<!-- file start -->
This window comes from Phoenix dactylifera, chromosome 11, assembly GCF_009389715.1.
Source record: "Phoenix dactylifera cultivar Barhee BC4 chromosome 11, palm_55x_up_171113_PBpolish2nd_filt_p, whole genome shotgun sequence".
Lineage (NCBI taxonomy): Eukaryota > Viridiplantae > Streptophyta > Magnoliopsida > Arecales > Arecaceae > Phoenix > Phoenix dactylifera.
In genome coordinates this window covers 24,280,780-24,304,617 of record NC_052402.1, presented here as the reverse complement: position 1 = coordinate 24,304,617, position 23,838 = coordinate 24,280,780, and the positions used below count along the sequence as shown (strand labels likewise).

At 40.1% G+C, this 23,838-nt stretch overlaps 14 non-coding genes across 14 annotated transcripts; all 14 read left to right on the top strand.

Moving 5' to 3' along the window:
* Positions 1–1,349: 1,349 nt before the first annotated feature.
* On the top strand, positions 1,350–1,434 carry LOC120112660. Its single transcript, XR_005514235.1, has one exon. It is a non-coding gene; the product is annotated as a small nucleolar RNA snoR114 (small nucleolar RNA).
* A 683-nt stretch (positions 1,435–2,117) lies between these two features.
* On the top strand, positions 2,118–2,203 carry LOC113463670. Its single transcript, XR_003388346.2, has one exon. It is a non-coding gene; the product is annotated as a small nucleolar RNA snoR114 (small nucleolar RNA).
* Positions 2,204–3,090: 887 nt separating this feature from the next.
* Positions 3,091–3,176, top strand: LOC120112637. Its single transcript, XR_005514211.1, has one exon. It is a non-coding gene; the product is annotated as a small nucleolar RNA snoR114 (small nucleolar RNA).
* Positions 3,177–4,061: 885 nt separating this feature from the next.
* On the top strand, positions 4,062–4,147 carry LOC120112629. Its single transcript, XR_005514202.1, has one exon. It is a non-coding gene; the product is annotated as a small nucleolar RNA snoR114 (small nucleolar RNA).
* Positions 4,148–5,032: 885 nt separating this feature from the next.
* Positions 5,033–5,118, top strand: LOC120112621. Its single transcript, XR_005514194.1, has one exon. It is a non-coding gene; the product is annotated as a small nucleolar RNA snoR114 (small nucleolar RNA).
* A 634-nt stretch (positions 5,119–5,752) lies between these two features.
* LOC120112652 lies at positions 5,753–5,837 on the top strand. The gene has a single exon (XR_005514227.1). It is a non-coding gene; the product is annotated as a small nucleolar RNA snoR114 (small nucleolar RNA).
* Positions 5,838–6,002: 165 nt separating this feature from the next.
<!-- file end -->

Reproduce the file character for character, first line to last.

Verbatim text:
This window comes from Phoenix dactylifera, chromosome 11, assembly GCF_009389715.1.
Source record: "Phoenix dactylifera cultivar Barhee BC4 chromosome 11, palm_55x_up_171113_PBpolish2nd_filt_p, whole genome shotgun sequence".
Lineage (NCBI taxonomy): Eukaryota > Viridiplantae > Streptophyta > Magnoliopsida > Arecales > Arecaceae > Phoenix > Phoenix dactylifera.
In genome coordinates this window covers 24,280,780-24,304,617 of record NC_052402.1, presented here as the reverse complement: position 1 = coordinate 24,304,617, position 23,838 = coordinate 24,280,780, and the positions used below count along the sequence as shown (strand labels likewise).

At 40.1% G+C, this 23,838-nt stretch overlaps 14 non-coding genes across 14 annotated transcripts; all 14 read left to right on the top strand.

Moving 5' to 3' along the window:
* Positions 1–1,349: 1,349 nt before the first annotated feature.
* On the top strand, positions 1,350–1,434 carry LOC120112660. Its single transcript, XR_005514235.1, has one exon. It is a non-coding gene; the product is annotated as a small nucleolar RNA snoR114 (small nucleolar RNA).
* A 683-nt stretch (positions 1,435–2,117) lies between these two features.
* On the top strand, positions 2,118–2,203 carry LOC113463670. Its single transcript, XR_003388346.2, has one exon. It is a non-coding gene; the product is annotated as a small nucleolar RNA snoR114 (small nucleolar RNA).
* Positions 2,204–3,090: 887 nt separating this feature from the next.
* Positions 3,091–3,176, top strand: LOC120112637. Its single transcript, XR_005514211.1, has one exon. It is a non-coding gene; the product is annotated as a small nucleolar RNA snoR114 (small nucleolar RNA).
* Positions 3,177–4,061: 885 nt separating this feature from the next.
* On the top strand, positions 4,062–4,147 carry LOC120112629. Its single transcript, XR_005514202.1, has one exon. It is a non-coding gene; the product is annotated as a small nucleolar RNA snoR114 (small nucleolar RNA).
* Positions 4,148–5,032: 885 nt separating this feature from the next.
* Positions 5,033–5,118, top strand: LOC120112621. Its single transcript, XR_005514194.1, has one exon. It is a non-coding gene; the product is annotated as a small nucleolar RNA snoR114 (small nucleolar RNA).
* A 634-nt stretch (positions 5,119–5,752) lies between these two features.
* LOC120112652 lies at positions 5,753–5,837 on the top strand. The gene has a single exon (XR_005514227.1). It is a non-coding gene; the product is annotated as a small nucleolar RNA snoR114 (small nucleolar RNA).
* Positions 5,838–6,002: 165 nt separating this feature from the next.